Once you have done this, take your church board, key volunteers or staff through the same process. The first time I did this with the leadership team at Shoreline Church, I had to kick a pastor out of the church for a few hours each week because he had no connections with nonbelievers. Now he has regular outreach encounters because he actually has a life outside of the church.
Commit to Regular Evangelistic Prayer
How much time do you spend on a weekly basis praying for lost people to come home to Jesus? Do you pray regularly for your church members and leaders to grow bold in their witness and outreach? Are you faithful in praying that God will send you out into the harvest field with the Good News of Jesus?
There is power in prayer. We all know this. But we often fail to live like we believe it.
Try prayer-walking or driving through your community and the neighborhood near your church. Take a couple board members with you or invite a few key church volunteers, and teach them how to pray for your community (or maybe you will learn from them). Pray for revival. Break the strongholds of the Enemy in the name of Jesus. Ask the Holy Spirit to soften hearts of lost people in your community and draw them to your church so they can encounter Jesus. Cry out for boldness for yourself, your leaders and your church members.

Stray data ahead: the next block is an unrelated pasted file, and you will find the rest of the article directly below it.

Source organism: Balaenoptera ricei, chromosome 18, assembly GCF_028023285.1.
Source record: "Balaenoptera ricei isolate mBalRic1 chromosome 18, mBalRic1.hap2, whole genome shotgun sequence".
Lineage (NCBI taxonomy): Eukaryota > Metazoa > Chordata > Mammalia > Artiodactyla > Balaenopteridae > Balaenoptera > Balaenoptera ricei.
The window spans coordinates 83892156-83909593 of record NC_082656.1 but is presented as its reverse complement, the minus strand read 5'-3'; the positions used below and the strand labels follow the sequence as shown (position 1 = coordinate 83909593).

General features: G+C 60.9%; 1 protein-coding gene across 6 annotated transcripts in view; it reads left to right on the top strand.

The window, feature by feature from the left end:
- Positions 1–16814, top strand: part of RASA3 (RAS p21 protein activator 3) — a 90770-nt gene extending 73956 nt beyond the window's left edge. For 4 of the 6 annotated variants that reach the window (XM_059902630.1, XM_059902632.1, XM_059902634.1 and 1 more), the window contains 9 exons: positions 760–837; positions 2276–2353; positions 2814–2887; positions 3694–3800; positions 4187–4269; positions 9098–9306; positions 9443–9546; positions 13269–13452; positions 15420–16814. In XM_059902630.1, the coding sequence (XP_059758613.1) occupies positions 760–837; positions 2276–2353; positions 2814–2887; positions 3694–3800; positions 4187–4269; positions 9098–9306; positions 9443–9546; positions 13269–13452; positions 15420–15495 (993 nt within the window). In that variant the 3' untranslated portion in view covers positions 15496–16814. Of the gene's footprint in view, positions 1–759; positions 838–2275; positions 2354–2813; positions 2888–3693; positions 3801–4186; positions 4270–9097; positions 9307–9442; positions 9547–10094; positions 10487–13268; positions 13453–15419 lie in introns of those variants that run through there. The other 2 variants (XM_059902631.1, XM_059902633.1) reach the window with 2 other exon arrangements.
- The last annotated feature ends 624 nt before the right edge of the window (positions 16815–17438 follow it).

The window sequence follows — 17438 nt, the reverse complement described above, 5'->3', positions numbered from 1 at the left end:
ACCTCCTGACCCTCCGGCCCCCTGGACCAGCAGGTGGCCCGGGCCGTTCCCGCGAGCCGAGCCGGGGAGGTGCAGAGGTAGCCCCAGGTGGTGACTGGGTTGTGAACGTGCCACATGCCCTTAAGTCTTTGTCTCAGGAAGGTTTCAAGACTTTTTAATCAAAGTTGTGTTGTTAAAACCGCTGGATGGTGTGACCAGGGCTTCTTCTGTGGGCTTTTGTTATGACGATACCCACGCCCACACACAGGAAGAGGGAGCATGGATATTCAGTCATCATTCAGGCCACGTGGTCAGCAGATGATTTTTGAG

This is serious stuff. I encourage you to make this a regular pattern in your ministry schedule.
Practice Telling Your Story—and His
Say your personal testimony out loud three or four times in the coming week. Do the same with the gospel story of Jesus’ life, death, resurrection and call to follow him as a disciple. Then practice telling both stories once a week. Ask God to open doors for you to tell your story of real and lasting life-change to nonbelievers. Look for opportunities to share the gospel story with lost friends and family members.
After you have done this for a month, challenge your church board members, volunteers and staff to do the same. Have them practice with each other. Make sure you practice with each board member over a month or two. If they don’t know how to articulate their testimony or the gospel, train them one-on-one or as a group.
Engage in Spiritual Conversations
Look for opportunities to engage in spiritual conversations and talk about God’s goodness. Share with nonbelievers how God’s power and presence are real in your life. Most will find it intriguing and compelling.
As you do this, invite your church leaders into the process. Tell them about family members, friends and neighbors who are far from Jesus. Ask them about the people in their life who are still far from the Savior. Pray for each other and offer encouragement. As you model a life of organic outreach, the Holy Spirit will draw them into the great adventure of sharing the amazing news of God’s love and grace found in Jesus alone.
People are watching you. Will the leaders in your church learn that evangelism is a lifestyle as they observe your life? Will they learn how to pray and reach out naturally as they walk with you?